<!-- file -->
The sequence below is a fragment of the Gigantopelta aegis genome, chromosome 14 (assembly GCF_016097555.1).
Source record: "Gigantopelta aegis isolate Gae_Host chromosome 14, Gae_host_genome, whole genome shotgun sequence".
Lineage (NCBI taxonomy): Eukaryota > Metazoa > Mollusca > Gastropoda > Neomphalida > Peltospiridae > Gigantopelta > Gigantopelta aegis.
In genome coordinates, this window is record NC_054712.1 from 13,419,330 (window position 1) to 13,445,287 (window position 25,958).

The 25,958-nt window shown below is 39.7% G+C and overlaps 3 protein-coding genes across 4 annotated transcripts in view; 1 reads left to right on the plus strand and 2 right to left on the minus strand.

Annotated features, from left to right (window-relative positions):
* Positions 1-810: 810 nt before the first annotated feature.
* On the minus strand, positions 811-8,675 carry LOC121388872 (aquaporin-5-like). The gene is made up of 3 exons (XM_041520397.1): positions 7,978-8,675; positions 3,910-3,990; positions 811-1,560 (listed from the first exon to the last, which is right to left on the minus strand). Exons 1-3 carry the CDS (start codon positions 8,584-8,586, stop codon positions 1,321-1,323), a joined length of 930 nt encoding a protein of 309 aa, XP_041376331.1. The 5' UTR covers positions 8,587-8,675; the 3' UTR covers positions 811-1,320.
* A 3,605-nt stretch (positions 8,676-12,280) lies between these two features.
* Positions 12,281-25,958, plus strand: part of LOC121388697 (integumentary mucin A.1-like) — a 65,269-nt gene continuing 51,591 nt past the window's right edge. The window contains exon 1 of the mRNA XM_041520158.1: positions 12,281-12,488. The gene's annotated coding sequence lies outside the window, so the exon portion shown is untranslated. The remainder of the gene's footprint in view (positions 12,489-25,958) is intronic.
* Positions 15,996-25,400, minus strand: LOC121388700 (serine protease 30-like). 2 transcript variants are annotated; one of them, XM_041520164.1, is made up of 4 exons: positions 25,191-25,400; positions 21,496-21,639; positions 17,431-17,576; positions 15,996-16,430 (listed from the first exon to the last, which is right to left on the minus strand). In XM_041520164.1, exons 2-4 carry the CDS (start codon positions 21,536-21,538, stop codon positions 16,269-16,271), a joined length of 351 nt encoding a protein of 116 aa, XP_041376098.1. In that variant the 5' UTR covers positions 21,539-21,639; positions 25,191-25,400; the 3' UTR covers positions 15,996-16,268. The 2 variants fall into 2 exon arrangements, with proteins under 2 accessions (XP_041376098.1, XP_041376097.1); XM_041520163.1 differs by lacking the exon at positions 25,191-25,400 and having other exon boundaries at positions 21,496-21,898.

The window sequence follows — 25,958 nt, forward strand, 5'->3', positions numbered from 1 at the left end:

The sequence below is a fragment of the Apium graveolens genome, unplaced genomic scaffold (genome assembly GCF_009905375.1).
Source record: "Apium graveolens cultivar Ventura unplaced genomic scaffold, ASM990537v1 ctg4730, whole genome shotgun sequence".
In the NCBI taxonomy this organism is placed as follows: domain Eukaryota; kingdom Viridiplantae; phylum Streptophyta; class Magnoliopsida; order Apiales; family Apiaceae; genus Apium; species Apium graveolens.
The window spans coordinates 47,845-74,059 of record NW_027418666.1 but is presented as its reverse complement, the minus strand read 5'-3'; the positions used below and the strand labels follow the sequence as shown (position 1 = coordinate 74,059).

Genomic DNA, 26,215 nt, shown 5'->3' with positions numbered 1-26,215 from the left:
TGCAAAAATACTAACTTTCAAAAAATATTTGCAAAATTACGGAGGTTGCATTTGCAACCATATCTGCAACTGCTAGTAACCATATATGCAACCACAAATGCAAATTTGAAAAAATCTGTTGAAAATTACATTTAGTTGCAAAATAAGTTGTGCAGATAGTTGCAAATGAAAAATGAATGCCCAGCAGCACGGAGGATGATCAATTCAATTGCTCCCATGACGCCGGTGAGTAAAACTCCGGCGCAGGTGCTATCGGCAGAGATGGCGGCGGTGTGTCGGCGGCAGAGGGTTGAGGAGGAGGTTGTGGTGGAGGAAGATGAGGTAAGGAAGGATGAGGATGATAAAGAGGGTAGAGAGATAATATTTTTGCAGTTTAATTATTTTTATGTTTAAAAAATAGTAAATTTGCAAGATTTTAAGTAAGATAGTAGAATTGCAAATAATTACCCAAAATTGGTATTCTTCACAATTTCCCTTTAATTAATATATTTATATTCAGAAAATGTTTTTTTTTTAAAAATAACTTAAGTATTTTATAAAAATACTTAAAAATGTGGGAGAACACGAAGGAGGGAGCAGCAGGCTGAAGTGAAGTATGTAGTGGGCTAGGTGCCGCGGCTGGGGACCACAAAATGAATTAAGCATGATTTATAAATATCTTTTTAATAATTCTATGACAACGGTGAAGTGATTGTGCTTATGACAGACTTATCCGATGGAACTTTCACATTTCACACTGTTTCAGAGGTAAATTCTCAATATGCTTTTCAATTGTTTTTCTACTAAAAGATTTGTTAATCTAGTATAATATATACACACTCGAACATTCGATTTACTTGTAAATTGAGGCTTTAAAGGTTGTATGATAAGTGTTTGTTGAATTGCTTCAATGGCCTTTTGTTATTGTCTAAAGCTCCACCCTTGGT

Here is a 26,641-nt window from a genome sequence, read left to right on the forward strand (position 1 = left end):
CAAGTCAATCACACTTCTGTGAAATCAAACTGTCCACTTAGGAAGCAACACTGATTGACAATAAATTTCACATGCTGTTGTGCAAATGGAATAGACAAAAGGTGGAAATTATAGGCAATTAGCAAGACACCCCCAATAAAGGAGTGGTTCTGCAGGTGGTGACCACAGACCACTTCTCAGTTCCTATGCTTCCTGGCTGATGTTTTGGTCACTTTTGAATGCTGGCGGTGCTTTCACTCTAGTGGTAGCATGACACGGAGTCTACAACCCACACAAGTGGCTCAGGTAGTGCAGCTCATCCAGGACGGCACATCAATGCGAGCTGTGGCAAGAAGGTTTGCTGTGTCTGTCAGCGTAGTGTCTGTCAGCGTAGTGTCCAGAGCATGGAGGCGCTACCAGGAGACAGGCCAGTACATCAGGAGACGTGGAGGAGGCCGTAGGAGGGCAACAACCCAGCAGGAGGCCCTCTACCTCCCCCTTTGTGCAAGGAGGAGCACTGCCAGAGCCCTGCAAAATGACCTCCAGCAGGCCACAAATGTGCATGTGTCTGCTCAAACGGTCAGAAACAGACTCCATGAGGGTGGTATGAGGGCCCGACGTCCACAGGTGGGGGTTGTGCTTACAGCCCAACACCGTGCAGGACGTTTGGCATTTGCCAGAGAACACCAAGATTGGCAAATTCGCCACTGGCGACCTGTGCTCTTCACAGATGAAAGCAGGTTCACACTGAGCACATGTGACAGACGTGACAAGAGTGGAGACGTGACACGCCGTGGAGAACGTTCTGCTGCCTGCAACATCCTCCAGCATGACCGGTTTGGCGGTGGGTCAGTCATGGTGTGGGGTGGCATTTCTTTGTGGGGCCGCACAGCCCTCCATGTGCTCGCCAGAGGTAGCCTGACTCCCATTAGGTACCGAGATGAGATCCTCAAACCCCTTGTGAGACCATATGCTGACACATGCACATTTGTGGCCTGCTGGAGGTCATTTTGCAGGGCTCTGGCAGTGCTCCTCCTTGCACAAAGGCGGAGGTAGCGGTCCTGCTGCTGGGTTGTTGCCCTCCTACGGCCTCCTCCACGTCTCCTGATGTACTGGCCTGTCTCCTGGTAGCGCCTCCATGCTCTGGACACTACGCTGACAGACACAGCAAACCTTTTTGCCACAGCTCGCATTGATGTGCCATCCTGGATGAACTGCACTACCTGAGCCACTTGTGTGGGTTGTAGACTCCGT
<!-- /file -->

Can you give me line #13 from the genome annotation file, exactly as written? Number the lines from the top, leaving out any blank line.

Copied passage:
The sequence below is a fragment of the Apium graveolens genome, unplaced genomic scaffold (genome assembly GCF_009905375.1).